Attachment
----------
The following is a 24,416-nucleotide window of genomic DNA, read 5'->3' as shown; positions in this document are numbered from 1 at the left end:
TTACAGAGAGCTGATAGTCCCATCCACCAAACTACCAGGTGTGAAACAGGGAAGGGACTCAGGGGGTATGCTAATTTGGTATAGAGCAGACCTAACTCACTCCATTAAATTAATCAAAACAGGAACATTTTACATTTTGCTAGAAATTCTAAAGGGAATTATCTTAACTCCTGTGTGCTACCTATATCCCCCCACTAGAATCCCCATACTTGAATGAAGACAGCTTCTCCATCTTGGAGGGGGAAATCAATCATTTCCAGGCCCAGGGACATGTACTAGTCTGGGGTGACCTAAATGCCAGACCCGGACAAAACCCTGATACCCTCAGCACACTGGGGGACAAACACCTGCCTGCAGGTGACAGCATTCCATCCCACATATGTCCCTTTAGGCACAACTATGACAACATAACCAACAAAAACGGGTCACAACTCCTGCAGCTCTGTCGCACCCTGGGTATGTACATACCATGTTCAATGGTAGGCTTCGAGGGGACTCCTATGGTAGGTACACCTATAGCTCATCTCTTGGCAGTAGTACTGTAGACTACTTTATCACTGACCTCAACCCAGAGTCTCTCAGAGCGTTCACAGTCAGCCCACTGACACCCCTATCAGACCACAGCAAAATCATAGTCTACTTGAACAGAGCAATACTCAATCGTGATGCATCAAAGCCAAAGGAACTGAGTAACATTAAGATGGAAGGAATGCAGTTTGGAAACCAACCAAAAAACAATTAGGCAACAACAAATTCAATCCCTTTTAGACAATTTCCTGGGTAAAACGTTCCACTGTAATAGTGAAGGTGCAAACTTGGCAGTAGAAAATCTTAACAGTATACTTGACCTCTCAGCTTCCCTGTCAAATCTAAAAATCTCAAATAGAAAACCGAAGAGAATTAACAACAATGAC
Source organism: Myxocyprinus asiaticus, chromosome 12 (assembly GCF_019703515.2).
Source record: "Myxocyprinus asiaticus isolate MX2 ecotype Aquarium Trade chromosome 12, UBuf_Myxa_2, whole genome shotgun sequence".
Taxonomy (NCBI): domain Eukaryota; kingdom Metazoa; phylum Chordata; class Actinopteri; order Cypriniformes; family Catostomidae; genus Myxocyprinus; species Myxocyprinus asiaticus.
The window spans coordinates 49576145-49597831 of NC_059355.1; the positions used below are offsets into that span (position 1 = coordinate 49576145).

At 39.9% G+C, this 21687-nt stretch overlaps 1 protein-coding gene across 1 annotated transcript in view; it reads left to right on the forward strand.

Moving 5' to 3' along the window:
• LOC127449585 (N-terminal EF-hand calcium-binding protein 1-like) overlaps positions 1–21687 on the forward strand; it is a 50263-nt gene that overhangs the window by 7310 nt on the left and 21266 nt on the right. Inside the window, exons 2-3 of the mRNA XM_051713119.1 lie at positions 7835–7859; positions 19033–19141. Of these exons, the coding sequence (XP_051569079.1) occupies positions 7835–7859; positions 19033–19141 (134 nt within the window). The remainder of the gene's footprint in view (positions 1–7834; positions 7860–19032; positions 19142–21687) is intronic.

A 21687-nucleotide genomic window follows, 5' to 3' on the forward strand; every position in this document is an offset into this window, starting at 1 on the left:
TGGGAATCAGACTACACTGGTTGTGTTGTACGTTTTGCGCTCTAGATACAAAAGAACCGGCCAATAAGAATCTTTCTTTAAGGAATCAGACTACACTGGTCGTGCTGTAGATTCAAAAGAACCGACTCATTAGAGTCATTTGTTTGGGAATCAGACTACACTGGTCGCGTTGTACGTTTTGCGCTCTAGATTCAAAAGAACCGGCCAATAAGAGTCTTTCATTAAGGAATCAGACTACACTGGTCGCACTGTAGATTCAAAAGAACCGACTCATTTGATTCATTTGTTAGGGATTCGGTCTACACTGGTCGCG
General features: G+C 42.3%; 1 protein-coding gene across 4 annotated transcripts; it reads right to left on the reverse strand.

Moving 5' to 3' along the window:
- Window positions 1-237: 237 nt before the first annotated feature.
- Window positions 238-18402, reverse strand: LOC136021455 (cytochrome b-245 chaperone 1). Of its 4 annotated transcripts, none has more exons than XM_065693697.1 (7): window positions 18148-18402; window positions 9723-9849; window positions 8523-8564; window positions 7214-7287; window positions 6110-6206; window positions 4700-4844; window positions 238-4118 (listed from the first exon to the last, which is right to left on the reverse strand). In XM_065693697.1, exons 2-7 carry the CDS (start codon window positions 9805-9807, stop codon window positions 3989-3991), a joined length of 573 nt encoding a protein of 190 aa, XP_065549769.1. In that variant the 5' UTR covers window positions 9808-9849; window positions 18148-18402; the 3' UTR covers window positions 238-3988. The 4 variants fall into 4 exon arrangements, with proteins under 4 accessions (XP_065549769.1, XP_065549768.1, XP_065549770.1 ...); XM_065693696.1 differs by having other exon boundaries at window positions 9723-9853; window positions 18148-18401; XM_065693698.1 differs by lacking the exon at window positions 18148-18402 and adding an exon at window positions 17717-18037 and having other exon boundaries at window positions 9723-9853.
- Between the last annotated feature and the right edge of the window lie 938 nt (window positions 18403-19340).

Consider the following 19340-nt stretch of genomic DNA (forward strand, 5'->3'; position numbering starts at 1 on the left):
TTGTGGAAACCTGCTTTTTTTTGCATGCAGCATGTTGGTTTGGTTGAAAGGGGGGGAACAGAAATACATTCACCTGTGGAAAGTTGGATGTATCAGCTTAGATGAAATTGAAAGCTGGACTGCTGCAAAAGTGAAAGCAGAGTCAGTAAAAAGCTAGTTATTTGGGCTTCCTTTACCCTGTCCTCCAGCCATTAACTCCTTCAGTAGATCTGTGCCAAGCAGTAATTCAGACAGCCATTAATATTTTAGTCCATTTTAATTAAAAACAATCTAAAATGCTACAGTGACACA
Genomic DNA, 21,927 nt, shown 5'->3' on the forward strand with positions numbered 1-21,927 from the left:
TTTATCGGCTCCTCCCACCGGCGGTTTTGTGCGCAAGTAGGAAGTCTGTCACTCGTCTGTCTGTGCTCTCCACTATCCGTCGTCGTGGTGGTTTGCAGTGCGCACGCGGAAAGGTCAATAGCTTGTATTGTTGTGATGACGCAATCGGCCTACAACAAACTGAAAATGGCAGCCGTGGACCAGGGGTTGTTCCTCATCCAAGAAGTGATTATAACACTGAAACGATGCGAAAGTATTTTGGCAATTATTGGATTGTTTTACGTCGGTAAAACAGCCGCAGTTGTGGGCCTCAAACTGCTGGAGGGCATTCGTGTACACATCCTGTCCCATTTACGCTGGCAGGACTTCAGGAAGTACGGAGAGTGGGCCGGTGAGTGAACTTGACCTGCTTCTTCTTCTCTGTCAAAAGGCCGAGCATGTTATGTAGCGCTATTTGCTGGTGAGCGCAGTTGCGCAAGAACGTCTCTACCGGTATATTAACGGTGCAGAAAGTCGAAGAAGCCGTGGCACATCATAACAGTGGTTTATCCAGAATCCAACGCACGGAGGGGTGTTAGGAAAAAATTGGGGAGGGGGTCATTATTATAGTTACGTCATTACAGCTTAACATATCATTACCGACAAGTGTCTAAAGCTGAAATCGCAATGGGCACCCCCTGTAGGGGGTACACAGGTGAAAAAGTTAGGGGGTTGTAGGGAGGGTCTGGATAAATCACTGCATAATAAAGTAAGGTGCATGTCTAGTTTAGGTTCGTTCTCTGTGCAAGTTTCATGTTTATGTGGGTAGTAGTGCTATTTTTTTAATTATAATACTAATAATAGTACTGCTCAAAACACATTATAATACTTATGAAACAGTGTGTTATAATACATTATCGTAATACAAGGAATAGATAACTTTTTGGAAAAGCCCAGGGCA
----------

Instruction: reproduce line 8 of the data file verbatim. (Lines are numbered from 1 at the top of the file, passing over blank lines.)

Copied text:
Moving 5' to 3' along the window: